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It’s long past midnight, and Brandon Palaniuk has the rock music blaring. He’s been driving all night, and he has three more hours to go. He pops open a Red Bull and takes a deep swig. It’s a liquid jolt. It’ll help him stay awake to make it to his destination, a state park campground at the next tournament site. This is one more leg in his first season on the Bassmaster Elite Series circuit, and 23-year-old Palaniuk is living his dream.
So are Gerald Swindle and Mike Iaconelli, two veterans on the Elite Series circuit. They are headed to the same place as Palaniuk, but their lifestyles on the road are different from the rookie’s. Their time away from home is as “homey” as they can make it, with spousal support and guest houses and home-cooked meals. Such amenities help them relax when they’re not on the water and focus better when they are.
Road warriors! The Elite Series anglers live on the go. They are nomads for much of the year, driving unthinkable distances from one tourney location to the next. To them, “normal life” is another few hundred miles and another mug of truck stop coffee. They juggle family and business commitments with their determination to get there, find the fish, earn a check, add more Classic points and move on. Theirs is life in the fast lane, both on the highway and on the water.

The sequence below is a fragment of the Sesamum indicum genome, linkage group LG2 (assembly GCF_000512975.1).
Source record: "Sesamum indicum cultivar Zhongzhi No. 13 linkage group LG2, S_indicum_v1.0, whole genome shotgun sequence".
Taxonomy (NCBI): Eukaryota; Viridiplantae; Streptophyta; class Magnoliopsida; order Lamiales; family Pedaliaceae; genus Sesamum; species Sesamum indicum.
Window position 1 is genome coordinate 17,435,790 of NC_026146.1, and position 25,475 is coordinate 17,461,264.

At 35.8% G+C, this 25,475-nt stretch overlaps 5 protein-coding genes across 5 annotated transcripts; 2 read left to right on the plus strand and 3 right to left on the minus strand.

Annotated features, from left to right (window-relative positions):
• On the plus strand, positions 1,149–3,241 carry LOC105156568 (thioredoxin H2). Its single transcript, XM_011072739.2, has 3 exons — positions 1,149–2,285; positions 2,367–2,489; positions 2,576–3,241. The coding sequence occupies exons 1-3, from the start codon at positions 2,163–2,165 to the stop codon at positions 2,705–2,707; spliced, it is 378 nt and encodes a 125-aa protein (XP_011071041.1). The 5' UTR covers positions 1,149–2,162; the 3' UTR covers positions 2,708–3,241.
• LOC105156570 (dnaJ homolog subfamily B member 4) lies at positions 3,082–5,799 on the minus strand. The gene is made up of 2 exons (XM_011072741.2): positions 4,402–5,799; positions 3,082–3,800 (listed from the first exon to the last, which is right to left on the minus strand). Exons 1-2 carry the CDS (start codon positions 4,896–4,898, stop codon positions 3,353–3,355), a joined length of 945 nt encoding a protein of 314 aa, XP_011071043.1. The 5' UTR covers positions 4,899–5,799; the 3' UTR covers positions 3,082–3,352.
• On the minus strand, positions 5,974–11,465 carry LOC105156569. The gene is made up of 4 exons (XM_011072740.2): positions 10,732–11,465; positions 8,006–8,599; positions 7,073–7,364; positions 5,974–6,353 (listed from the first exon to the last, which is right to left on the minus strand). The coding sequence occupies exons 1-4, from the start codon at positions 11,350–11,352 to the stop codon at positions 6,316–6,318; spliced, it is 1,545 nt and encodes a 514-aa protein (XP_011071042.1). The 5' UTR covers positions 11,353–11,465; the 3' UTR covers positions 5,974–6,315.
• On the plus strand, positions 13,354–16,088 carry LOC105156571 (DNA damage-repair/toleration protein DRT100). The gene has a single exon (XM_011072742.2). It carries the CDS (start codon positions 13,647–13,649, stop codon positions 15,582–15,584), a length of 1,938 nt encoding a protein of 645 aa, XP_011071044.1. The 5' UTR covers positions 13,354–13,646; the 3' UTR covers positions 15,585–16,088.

So, how do they do it? What are their challenges? What are the downsides and the rewards? How lonely do they get? How tired? How does the grind of their schedule affect them physically and psychologically? Why do they do it?
Here is a look at how Palaniuk, Swindle and Iaconelli manage their lives in pursuit of the brass ring — or the bass ring. They live to fish, and they fish to live. They endure a lot to satisfy their competitive urge, and each man has his own unique system for coping and getting along. Here’s how they manage their unique lifestyles to do what they love to do.